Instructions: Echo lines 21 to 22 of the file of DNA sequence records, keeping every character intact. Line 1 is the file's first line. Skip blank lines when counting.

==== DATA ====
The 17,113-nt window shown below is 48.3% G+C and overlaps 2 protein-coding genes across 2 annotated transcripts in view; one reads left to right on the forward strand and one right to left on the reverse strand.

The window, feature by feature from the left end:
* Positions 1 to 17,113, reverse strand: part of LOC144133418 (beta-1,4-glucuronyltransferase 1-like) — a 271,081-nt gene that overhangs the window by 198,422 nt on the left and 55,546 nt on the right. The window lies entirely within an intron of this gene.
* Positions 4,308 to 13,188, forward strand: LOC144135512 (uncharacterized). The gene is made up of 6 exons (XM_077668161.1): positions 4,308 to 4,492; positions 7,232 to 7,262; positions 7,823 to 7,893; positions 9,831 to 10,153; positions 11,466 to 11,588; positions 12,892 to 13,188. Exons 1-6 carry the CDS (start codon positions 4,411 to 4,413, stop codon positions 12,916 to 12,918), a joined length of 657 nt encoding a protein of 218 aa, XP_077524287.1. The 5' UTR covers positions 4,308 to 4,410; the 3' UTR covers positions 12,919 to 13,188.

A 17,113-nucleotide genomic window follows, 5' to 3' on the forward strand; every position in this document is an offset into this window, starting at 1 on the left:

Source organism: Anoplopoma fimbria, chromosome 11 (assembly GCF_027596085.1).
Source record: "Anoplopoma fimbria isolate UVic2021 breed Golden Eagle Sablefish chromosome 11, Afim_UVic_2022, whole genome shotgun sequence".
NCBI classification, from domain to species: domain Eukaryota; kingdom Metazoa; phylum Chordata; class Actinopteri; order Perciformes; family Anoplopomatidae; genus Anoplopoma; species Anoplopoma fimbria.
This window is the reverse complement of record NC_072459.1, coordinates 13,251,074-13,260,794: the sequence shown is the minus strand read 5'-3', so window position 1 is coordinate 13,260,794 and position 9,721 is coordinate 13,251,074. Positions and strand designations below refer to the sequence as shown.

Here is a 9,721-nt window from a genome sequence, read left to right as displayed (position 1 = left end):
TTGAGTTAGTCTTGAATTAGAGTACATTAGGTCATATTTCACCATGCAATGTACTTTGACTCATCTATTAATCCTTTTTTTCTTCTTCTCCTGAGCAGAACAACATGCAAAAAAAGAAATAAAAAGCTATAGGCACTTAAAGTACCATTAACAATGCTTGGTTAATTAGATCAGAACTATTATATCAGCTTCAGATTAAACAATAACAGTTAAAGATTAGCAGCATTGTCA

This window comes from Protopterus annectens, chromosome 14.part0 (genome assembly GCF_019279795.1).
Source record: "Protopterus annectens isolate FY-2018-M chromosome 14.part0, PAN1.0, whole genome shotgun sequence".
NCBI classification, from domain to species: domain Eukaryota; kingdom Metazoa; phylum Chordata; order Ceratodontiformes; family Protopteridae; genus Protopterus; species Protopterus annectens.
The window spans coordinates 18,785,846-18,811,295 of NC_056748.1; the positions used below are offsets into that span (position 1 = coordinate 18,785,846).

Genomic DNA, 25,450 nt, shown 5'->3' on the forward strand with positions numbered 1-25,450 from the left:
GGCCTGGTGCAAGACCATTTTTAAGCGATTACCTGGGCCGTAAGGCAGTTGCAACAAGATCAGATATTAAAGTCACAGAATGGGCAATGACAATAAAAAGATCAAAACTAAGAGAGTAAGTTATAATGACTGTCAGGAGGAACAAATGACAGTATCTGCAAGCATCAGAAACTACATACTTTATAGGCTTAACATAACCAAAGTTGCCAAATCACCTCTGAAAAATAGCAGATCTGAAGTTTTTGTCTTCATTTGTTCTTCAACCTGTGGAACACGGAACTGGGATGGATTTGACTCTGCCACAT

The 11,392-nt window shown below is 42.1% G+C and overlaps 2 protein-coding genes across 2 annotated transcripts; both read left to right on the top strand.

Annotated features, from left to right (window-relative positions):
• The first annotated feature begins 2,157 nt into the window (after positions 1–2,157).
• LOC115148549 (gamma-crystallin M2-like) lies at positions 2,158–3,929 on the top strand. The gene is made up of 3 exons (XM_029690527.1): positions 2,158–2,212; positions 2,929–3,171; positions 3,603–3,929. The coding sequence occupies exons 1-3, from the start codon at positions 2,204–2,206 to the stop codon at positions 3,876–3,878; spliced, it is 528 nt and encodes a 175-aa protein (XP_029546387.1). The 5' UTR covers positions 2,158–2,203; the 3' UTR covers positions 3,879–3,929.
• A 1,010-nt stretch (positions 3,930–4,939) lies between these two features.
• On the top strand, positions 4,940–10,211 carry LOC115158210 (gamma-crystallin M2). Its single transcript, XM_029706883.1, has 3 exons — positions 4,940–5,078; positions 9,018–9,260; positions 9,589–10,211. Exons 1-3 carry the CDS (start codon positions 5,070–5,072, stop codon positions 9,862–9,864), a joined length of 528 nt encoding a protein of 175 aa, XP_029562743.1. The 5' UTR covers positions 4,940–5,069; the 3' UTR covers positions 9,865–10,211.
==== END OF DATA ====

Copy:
• LOC115148549 (gamma-crystallin M2-like) lies at positions 2,158–3,929 on the top strand. The gene is made up of 3 exons (XM_029690527.1): positions 2,158–2,212; positions 2,929–3,171; positions 3,603–3,929. The coding sequence occupies exons 1-3, from the start codon at positions 2,204–2,206 to the stop codon at positions 3,876–3,878; spliced, it is 528 nt and encodes a 175-aa protein (XP_029546387.1). The 5' UTR covers positions 2,158–2,203; the 3' UTR covers positions 3,879–3,929.
• A 1,010-nt stretch (positions 3,930–4,939) lies between these two features.